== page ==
Inspired by the popular real-life daredevil and stunt rider Evel Knievel this show featured Ernie Devlin, the oldest of three orphaned teens who worked at a traveling circus. Ernie was the dare devil stunt rider for the circus with Todd acting as his mechanic.

  • Produced by Hanna-Barbera Productions.
  • A rare cartoon in that it was a drama.
  • Originally going to be called Wild Wheels, with Devlin's character instead named Dare. Network executives changed the name fearing they would be blamed for promoting dangerous activities.
"Run, Joe, Run"

"Run, Joe, Run"

4. Run, Joe, Run (1974–75)

Run, Joe, Run was a live-action show that centered on the story of Joe, a German Shepherd who served in the K-9 Corps of the military.

Joe's handler was Sergeant Will Cory (Arch Whiting), who had been attacked by a dog that the authorities thought had been Joe. He was ordered to be destroyed but managed to escape. With a bounty on his head, the dog went from place to place.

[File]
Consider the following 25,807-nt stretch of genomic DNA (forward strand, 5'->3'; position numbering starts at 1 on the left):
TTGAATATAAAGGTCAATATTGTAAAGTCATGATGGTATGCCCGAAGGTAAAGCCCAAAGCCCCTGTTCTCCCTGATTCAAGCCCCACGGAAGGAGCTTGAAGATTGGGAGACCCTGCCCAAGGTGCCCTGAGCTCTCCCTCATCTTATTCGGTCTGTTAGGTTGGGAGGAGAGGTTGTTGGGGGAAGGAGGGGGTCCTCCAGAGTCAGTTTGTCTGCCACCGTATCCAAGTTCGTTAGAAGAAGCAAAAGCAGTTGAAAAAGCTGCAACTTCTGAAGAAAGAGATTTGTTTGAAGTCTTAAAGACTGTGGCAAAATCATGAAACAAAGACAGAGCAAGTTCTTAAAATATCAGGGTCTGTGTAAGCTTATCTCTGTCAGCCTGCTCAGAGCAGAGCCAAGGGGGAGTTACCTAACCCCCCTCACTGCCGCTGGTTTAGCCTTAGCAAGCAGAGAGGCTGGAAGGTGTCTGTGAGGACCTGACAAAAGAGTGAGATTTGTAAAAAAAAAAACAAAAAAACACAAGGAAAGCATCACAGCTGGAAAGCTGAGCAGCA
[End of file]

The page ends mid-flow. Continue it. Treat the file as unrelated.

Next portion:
Will spent the first season trying to find him, but by the time the second season rolled around, Cory had been sent back on active duty and the new character, hiker, Josh McCoy (Chad States), befriended Joe and they traveled together, getting involved in the lives and problems of the people they met.

  • Show aired on NBC from September 7, 1974 to November 30, 1975.
  • Notable guest stars: Sid Haig, Kristy McNichol, Robbie Rist, Ralph Meeker.
  • Joe was played by producer William P. D'Angelo's own dog, Heinrich, who was 18 months old and trained by Karl Miller.
  • Whiting and Joe/Heinrich had to train at the March Air Force Base to get a better understanding of how a dog is trained for the K-9 Corps.
  • Created by Richard H. Landau, who tried to sell the story as a prime-time show for several years, but networks weren't interested.
  • The show was praised by many critics for being non-violent television entertainment for children.